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A team of researchers at the University of Colorado at Boulder and the University of Pennsylvania have created AI tools to help admissions officers by analyzing students’ application essays.

The tools help admissions officers identify seven key traits in essays, including teamwork, perseverance, intrinsic motivation and willingness to help others. The researchers published their study in October and included cautionary notes about the new technology.

“Humans have limitations,” Benjamin Lira, a doctoral student in psychology at Penn and co-author of the study, said in a statement. “You’re not going to read the first essay of the day in the same [way] you read the last one before lunch.”

The researchers gathered insights from over 300,000 applications submitted between 2008 and 2009. Each included a 150-word essay. The team fed those into artificial intelligence platforms, using admissions officers to train the platforms and search for the seven traits, going beyond just spotting key words like “leadership.”

“If I say, ‘I donated clothing to a homeless shelter,’ the AI will tell me that it has a 99.8 percent probability of showing prosocial purpose,” Lira said. “But if I say something like ‘I like cheese,’ that drops to less than 1 percent.”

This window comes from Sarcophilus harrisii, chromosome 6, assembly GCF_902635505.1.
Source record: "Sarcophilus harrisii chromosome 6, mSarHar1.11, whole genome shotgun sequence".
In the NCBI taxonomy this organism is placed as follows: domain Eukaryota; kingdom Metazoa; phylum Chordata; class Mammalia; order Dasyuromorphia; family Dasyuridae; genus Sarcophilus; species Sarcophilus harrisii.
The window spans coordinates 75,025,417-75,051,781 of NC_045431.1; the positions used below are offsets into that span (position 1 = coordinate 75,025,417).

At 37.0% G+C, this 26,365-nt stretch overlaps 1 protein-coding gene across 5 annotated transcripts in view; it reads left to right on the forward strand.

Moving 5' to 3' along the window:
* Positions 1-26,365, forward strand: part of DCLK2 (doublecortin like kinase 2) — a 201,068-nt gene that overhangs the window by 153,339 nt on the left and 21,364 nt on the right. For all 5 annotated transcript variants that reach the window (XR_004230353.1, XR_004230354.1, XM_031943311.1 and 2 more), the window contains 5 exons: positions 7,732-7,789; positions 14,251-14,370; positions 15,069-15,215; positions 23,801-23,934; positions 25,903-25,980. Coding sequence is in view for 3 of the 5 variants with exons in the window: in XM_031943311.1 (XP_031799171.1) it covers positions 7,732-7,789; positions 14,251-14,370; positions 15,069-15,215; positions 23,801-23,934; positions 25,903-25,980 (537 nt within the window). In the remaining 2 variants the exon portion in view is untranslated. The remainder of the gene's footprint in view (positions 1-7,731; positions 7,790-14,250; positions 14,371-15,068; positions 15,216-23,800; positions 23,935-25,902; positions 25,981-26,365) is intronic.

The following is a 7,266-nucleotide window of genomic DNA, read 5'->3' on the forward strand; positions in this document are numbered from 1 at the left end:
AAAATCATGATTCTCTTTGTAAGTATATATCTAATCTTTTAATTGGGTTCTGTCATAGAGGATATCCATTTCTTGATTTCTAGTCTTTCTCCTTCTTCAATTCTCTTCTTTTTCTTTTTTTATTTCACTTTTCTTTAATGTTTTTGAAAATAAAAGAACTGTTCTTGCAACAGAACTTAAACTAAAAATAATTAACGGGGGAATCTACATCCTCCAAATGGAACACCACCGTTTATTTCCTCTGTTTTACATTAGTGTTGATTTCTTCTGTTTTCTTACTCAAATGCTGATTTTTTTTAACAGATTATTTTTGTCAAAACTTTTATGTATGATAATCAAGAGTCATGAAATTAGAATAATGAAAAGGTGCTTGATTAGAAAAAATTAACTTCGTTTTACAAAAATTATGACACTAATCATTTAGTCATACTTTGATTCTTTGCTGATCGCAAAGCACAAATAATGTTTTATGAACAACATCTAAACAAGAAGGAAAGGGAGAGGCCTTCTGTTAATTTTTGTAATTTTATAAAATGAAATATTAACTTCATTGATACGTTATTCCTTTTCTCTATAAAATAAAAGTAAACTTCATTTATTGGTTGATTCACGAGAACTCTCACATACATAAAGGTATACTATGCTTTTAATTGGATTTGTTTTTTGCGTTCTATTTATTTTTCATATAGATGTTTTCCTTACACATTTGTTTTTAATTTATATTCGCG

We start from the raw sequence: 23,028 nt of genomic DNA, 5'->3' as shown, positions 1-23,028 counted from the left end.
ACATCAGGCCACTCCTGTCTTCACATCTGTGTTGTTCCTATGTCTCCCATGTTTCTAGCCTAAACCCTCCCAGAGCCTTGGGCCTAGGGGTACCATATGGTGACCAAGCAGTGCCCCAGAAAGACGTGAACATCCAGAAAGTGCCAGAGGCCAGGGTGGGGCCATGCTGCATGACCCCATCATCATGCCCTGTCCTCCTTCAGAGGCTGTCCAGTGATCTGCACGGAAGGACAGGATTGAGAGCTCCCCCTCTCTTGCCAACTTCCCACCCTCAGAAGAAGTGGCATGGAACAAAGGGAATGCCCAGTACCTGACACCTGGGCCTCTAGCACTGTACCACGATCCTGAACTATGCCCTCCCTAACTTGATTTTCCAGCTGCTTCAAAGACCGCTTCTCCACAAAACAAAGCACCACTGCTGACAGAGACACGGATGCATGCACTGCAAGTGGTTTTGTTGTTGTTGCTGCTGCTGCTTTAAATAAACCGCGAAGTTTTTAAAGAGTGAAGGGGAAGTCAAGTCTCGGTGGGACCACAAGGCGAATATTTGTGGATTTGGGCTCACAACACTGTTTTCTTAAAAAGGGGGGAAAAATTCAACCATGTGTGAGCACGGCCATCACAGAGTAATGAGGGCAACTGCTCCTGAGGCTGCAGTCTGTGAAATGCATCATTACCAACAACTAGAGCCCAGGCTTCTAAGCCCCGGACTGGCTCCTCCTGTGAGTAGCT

The project was done, in part, to help admissions offices address implicit bias. Other AI-focused technologies, like facial recognition software, have demonstrated issues with bias.

“Our paper shows that AI doesn’t need to be a biased black box, as it has been in a lot of other situations,” Lira said. “You can actually have AI that advances the aims of holistic admissions, which looks at applicants as a whole and not just their grades or test scores.”

They found that reviewing the brief essays can be telling of success within the university. For example, students who included examples of leadership in their essays were more likely to graduate in six years than those who did not.

The researchers did caution that as students—particularly higher-income students—become more savvy with technologies such as ChatGPT, they could alter their essays to fit what they believe will bring the best results.

The AI algorithm can also make mistakes. For example, in the study, if a student were to say they donated heroin to the children’s shelter, it brought a very high score in the “prosocial purpose” category.